East Dakota Quilter


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Fall Attire – Sunday Brunch Jacket

Inspiration: Purl Bee

I blogged before about the quilt I wanted to make for my friend’s baby as soon as I found out she was pregnant. Although I knew the quilt would take awhile, that didn’t stop me from planning all the other projects I could do later. One such project emerged when I stumbled across a really adorable Sunday Brunch Jacket from Oliver + S, blogged about on the Purl Bee. What really caught my eye was the elephant fabric, which I knew my friend would love. (The stuff I used was similar but not identical.) I hurred online to buy the no-longer-current pattern and propped it against some books on my bookshelves–in the kids’ section, naturally–for months.

A few months later, I packed up my apartment and put most of my things in storage when the boyfriend took a job in another city. The other day, I found the pattern in with some papers I kept out of the storage unit and realized with a shock that my friend’s baby is about to be too big for the jacket! I had to make it in a hurry!

Nevermind that I haven’t made clothes before. Or used interfacing before. Or gathered fabric before. I’m a learn-on-the-fly kind of girl. Which means it’s lucky I am okay with a few imperfections in creative work, something I can’t say for my professional work.

My biggest challenge was the interfacing. At the quilt expo I attended earlier this fall, Nancy Zieman’s tips included something about interfacing; she said a particular brand is miraculous. I wanted to try the difficult version so I would have a basis for comparison. I really should have done it her way! I understand there was a right side and a wrong side of the interfacing for ironing, but for the life of me, I couldn’t get the stuff to stop sticking to the dish towel I “borrowed” from my sister (brand new – photos of gunked-up towel below). I’m just glad I tested it first! I followed the directions to a T, but to no avail. In the end, I held the iron just above the interfacing, steamed the heck out of it, and got it to adhere without actually touching the stuff with my iron. Took forever, but it worked!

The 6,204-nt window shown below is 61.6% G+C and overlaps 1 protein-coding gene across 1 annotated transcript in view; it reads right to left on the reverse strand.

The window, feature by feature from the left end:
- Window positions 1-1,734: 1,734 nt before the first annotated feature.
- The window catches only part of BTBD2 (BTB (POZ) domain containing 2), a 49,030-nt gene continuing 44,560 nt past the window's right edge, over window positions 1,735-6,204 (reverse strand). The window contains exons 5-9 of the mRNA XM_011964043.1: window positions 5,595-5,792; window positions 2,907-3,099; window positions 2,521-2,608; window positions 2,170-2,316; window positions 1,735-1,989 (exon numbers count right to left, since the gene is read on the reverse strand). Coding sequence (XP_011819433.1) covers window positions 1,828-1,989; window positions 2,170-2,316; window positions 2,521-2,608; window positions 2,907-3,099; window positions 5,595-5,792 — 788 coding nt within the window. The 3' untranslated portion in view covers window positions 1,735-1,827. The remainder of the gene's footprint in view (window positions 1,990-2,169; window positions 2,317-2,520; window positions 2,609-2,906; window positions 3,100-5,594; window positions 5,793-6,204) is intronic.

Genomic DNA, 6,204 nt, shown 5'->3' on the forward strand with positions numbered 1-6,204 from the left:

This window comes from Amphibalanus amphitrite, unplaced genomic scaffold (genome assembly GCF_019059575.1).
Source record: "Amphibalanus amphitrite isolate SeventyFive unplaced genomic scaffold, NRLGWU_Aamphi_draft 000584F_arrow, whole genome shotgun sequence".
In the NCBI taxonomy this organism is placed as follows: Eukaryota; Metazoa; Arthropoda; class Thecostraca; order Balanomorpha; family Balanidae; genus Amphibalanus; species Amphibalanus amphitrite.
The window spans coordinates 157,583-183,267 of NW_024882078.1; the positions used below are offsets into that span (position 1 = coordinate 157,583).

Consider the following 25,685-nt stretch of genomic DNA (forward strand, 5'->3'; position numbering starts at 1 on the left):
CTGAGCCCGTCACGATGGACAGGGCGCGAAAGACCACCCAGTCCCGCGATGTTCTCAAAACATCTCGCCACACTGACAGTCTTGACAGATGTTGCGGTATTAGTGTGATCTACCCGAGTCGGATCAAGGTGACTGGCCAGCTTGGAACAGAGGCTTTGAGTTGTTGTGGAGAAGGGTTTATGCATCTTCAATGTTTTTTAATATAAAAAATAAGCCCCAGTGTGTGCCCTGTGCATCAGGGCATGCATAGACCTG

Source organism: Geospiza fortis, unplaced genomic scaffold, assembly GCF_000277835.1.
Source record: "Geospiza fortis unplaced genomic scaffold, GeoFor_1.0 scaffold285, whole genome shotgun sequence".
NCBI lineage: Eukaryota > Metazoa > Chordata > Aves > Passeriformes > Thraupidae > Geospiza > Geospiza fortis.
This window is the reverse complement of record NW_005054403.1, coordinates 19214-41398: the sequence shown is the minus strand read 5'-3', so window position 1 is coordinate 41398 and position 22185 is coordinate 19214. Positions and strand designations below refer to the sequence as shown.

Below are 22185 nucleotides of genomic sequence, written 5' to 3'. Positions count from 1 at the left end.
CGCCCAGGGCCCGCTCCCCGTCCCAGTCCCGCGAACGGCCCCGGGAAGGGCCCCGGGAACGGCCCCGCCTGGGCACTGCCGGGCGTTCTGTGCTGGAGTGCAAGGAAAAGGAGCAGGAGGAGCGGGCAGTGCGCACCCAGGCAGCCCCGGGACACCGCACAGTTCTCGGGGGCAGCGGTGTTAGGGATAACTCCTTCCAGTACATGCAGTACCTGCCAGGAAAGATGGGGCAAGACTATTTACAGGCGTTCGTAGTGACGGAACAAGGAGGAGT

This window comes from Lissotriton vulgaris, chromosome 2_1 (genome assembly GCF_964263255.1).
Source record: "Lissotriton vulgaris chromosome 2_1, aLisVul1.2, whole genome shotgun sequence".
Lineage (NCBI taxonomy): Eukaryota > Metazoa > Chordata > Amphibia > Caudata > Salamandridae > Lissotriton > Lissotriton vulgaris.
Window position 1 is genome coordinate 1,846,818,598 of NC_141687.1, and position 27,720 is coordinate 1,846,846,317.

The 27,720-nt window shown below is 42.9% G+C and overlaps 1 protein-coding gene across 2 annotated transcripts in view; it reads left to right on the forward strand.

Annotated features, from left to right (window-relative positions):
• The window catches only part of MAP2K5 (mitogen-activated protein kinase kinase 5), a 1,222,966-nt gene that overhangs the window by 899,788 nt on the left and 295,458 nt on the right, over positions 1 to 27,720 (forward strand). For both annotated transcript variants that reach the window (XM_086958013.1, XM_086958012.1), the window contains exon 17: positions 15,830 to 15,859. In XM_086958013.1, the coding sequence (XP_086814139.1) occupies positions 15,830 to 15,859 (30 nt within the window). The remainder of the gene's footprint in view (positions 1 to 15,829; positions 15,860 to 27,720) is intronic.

I was amazed to learn how easy it is to gather fabric. I expected that would be my challenge!

Finally, I give myself about a 70% when it comes to sewing curved lines. Not a passing grade, but still about 65% higher than when I tried making a stuffed octopus with a circle piece in the template. (And the 5% I gave myself for the octopus project was more for effort than results.) I would actually consider tackling this pattern again.

2012 oliver + s sunday brunch jacket by EastDakotaQuilter

P.S. My mom and sister went shopping this weekend and bought me a new ironing board cover. No more ugly stains from zealous project work! Also no more interfacing from this project!


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New Medium – Coche Crochet

Early in my newfound sewing inspiration, I spent a lot of time on the Purl Bee website. I fell in love with their receiving blankets project, bought some flannel and wool, and put the materials in my projects box to gather dust. Since I’ve spent the last few weekends traveling for work, I have really missed my creative outlet. I decided to resurrect the project because it is mobile, unlike my million ton 1970s sewing machine. This was also a good project because I have decided I have to finish most of my current projects before doing anything new… and I have lots of new ideas!